School drug testing has become a controversial issue. While few schools randomly test students without cause, some make mandatory drug testing a prerequisite condition for participating in sports or other extracurricular activities. The rules differ from school to school; parents should read their school's regulations or talk to the school administrators to determine whether their child might be subject to random drug tests under certain circumstances.
Drug Testing in Schools
In 2002, the U.S. Supreme Court voted five to four to allow middle schools and high schools to conduct random drug tests on students participating in extracurricular activities. Around 14 percent of high schools conducted random drug tests on students in 2005, according to an article published in the May 2008 issue of the American Journal of Public Health; nearly all high schools randomly tested athletes, while 65 percent tested students participating in other extracurricular activities.
Drug Testing Permission
Some schools make mandatory or random drug testing a condition of certain activities, including extracurricular activities and privileges such as parking on campus. Parents who want their children to play sports or become involved in other activities or to drive to school must give permission for drug testing as well as permission for their child to participate in the activity. If parents don't give their permission, the school could impose other sanctions, such as keeping that student from playing sports.
Random drug testing on high school students may reduce drug use, although study results have not provided conclusive proof of this. In an Institute of Education Sciences study, 16 percent of students who underwent drug testing said they had used illicit substances in the past month, compared to 22 percent at schools without mandatory testing. Among students not subject to testing, there were no significant differences in drug use. In a November 2007 article in the Journal of Adolescent Health, researchers from Oregon Health and Science University found a decrease in drug use at schools utilizing drug testing, but they also found more risk-taking behavior.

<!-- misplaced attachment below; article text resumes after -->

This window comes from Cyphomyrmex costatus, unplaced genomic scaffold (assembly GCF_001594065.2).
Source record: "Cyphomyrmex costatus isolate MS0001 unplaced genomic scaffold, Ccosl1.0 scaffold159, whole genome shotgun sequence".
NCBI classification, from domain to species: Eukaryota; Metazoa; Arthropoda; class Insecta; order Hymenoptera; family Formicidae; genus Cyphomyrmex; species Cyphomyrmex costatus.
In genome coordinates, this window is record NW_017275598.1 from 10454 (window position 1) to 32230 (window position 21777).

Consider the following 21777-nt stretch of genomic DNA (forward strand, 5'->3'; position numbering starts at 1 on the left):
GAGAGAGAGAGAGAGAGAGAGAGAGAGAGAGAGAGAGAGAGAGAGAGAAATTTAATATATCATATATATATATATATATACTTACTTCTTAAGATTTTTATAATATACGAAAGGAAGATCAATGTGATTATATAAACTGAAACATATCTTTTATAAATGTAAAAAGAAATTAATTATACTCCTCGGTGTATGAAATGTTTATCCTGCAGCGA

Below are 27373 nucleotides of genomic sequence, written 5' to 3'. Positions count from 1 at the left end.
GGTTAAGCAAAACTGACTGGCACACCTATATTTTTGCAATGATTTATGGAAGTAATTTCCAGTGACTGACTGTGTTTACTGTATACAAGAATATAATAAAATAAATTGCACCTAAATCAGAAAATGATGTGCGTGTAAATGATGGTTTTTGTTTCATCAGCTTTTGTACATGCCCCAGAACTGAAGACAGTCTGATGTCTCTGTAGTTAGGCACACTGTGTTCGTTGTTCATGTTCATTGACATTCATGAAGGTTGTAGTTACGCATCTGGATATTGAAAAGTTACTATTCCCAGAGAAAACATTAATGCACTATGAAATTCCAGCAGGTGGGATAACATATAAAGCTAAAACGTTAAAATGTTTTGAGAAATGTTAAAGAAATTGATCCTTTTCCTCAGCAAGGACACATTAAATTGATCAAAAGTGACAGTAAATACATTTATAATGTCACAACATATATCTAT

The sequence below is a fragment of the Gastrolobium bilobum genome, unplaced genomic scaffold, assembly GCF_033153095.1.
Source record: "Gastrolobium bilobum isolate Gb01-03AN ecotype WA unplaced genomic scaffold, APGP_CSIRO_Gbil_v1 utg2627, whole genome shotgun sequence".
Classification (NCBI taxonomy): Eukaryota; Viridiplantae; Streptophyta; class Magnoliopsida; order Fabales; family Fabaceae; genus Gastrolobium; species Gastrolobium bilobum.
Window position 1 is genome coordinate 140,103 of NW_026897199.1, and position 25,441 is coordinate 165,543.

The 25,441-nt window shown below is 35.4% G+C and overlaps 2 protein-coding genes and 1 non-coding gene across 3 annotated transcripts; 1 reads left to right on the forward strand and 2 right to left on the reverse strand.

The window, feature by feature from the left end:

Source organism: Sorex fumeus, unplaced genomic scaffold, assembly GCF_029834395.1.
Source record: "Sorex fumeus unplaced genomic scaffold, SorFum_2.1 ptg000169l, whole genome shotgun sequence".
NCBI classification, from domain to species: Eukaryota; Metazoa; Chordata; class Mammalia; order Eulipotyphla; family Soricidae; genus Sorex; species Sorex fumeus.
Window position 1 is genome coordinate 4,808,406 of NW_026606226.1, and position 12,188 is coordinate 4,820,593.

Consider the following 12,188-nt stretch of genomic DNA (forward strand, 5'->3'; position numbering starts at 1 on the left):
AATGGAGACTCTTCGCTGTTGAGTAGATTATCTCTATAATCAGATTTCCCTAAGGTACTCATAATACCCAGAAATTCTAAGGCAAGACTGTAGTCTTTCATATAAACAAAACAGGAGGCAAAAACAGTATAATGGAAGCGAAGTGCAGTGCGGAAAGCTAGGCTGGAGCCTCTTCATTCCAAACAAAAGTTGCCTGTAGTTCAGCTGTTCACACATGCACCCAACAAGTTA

Local and State Laws
Local and state laws may differ on the constitutionality of mandatory or random drug testing on students, even if their parents give permission. Parents have challenged the law and had random drug testing without cause ruled unconstitutional by the Supreme Court of Pennsylvania in 2005, according to the American Civil Liberties Union website. In other states, including Indiana, New Jersey, Oregon, Washington State and Texas, non-suspicious drug testing in schools was upheld by the state judicial system after parents brought lawsuits to challenge the practice.
- National Institute on Drug Abuse: Frequently Asked Questions About Drug Testing in Schools
- American Civil Liberties Union: State Law Challenges to Student Drug Testing
- American Journal of Public Health: Random Drug Testing in U.S. Public School Districts
- Institute of Education Sciences: The Effectiveness of Mandatory-Random Student Drug Testing
- Sheldon Independent School District: Random Drug Testing
- Journal of Adolescent Health: Outcomes of a Prospective Trial of Student-Athlete Drug Testing: the Student Athlete Testing Using Random Notification (SATURN) Study
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